Former CEO at EMI Group & Board Member at Pandora Media
Roger has over 30 years experience in the music and publishing industry. In 1994, he joined EMI, one of the four largest record labels globally, and spent 5 years as CEO of EMI from 2007-12 just as the industry was rapidly shifting digitally. Roger has led A&R investments, negotiated deals with the largest streaming platforms, and is on the board of Pandora Media and ITV. Previously to working in the music industry, he was CEO of Sotheby’s Europe and EVP at Lucasfilm.Read moreView Profile Page
What was the strategy of EMI then, when you’re seeing this physical distribution decline, the market expand, because more people have access to the music, but now the profit pool is, in effect, unknown or questionable?
At EMI, it goes in layers here. As I was saying earlier, in the latter half of the nineties, EMI was very aggressive, in terms of the way in which it looked at the digital opportunities. But by the time it was 2002, the lawsuits associated with the business were so great that investing in those things was impossible. I’m not overstating how distressing the entirety of the industry felt about where things were and how to fix them. My role changed across the industry too. Consolidate, so let’s get bigger so we’ll be less small, going forward. EMI tried to do that with Warner Music. It was turned down by the European Union. But others did happen. There was consolidation. Bertelsmann and Sony got together and there were smaller consolidations that went on, as well. That gave you more scope, as long as you could continue to reduce your costs.
What does that all mean for the people who make music? The artists and the songwriters and the producers? What happens is, they have, historically, been completely dependent on major record companies and publishers for their income. Now, the opportunity for income is declining and declining and so how do you fix that? The record companies took the lion’s share of any of the revenue and that’s largely because their business model wasn’t about optimizing the value of each song or each recording, but was, let’s find the ones that are going to break out and those are the ones we are going to pay attention to. A lot of music got created, but a lot also got dumped into a junk pile. That cost meant that, in order for the economics of the music business to work, you had to make a lot of money on the things that worked. The more failure you have, the more your successes have to be greater.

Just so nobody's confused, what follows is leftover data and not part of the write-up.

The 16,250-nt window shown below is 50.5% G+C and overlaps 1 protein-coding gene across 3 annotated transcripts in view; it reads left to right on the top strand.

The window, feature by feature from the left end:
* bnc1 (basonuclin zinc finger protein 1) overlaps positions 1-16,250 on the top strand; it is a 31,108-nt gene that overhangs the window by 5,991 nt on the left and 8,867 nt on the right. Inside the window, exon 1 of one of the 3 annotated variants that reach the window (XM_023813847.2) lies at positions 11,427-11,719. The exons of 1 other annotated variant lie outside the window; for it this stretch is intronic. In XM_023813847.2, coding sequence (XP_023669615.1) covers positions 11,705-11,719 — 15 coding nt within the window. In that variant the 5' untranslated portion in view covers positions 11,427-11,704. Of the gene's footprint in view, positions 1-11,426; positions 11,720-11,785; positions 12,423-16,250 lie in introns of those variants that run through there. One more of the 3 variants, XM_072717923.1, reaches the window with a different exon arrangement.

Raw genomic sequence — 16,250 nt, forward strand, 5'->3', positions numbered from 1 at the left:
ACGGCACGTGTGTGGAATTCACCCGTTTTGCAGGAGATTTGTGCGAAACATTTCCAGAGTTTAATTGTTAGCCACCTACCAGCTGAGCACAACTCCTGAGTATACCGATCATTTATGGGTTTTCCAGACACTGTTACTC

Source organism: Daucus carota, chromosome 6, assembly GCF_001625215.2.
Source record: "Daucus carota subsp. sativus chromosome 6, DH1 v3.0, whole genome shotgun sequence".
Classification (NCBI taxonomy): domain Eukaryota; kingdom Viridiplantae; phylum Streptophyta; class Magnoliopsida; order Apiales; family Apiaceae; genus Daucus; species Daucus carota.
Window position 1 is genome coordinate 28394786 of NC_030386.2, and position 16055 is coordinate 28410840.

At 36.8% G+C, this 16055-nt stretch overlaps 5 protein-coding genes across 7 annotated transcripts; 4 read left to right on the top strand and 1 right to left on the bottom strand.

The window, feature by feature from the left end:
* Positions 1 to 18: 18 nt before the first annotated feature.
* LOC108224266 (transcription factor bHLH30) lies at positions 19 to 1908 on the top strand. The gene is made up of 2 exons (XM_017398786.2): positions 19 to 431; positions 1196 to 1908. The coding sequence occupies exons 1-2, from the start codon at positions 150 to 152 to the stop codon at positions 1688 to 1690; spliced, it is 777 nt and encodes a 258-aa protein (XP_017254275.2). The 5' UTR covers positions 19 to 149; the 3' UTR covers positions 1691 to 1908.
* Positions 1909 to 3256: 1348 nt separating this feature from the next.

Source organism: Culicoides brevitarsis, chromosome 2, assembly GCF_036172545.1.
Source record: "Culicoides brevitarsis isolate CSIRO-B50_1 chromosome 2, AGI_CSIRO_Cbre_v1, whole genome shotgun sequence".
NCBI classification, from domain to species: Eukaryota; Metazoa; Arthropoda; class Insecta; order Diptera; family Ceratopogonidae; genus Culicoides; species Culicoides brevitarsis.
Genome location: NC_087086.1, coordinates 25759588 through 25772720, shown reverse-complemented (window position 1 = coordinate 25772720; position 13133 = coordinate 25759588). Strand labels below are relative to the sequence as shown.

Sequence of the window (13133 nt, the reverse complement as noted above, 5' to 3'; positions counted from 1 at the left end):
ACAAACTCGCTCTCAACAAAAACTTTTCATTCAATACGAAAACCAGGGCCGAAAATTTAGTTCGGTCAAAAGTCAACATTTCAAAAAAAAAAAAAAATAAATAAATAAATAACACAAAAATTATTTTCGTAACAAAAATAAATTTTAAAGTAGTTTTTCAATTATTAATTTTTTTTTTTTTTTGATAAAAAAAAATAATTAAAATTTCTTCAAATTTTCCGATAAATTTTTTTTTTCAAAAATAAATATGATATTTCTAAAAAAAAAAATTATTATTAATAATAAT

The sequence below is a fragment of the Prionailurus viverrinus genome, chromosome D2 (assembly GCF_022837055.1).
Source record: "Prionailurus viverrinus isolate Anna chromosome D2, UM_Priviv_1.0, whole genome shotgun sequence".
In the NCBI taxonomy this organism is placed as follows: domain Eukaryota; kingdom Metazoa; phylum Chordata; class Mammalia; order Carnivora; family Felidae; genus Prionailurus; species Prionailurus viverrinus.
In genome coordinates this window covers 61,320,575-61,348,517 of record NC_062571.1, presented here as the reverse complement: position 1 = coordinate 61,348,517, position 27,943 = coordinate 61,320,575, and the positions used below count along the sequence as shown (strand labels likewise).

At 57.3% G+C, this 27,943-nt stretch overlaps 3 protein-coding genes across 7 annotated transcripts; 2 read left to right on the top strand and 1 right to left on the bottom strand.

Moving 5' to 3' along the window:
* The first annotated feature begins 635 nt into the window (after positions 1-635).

That model had been the way in which the business had worked for decades. The deals for music creators, even in successes, the majority of their revenue related to their works, go to the record companies. Otherwise, the business model doesn’t work. You had distress among the artists and you had distress among the record companies themselves. You had distress among the retailers, who are getting hammered, closing their stores as fast as they possibly can. In the United States, the malls had a lot of small, odd shops, for records and people weren’t buying, so in every mall in America, you had a shop that went out of business. In the United Kingdom, in this period, you had the same kind of phenomenon. It was a little less dire there, because the US tends to be more adoptive of new technologies. But nonetheless, pretty dire.
Getting back to the middle of the decade, 2005, 2006. That’s the point at which new models start to come forward and have something. They come from places that you don’t really expect them to. The one that is most prominent here, is Spotify. Spotify would not have happened in the same way if it had been started in the UK or the US or even in France as they’re basically conservative, in terms of their way of thinking. But Scandinavia, they thought, okay. It’s Sweden; it’s meaningless, in terms of the amount of records we sell. Let’s give it a try.
Sweden also subsidized bandwidth and had the infrastructure required.
Precisely. They had the structural elements that allowed Spotify to exist and they had managed the piracy to a greater extent than most territories. The heads of each of the major labels, in those territories, led by EMI, decided that they wanted to do it. They wanted to give them the ability to do it. The key way that was accepted, was that there was control over the actual distribution. It wasn’t simply an open book and that there was an economic model which was, we’ll give it to you free, with advertising and limited options, but we’ll have a subscription model that gives consumers the music in ways that are more satisfying and that is the basic model, at the end of the day. It’s a funnel. We have a funnel and we’re going to get a lot of people to listen and come in and then we’re going to get them to come through the funnel and start to pay.
What was driving the music business was the presumption that this would reduce piracy. You would see changes in piracy. That was what the proposition was. It was not seen as the future, so much as it was a way to fight piracy.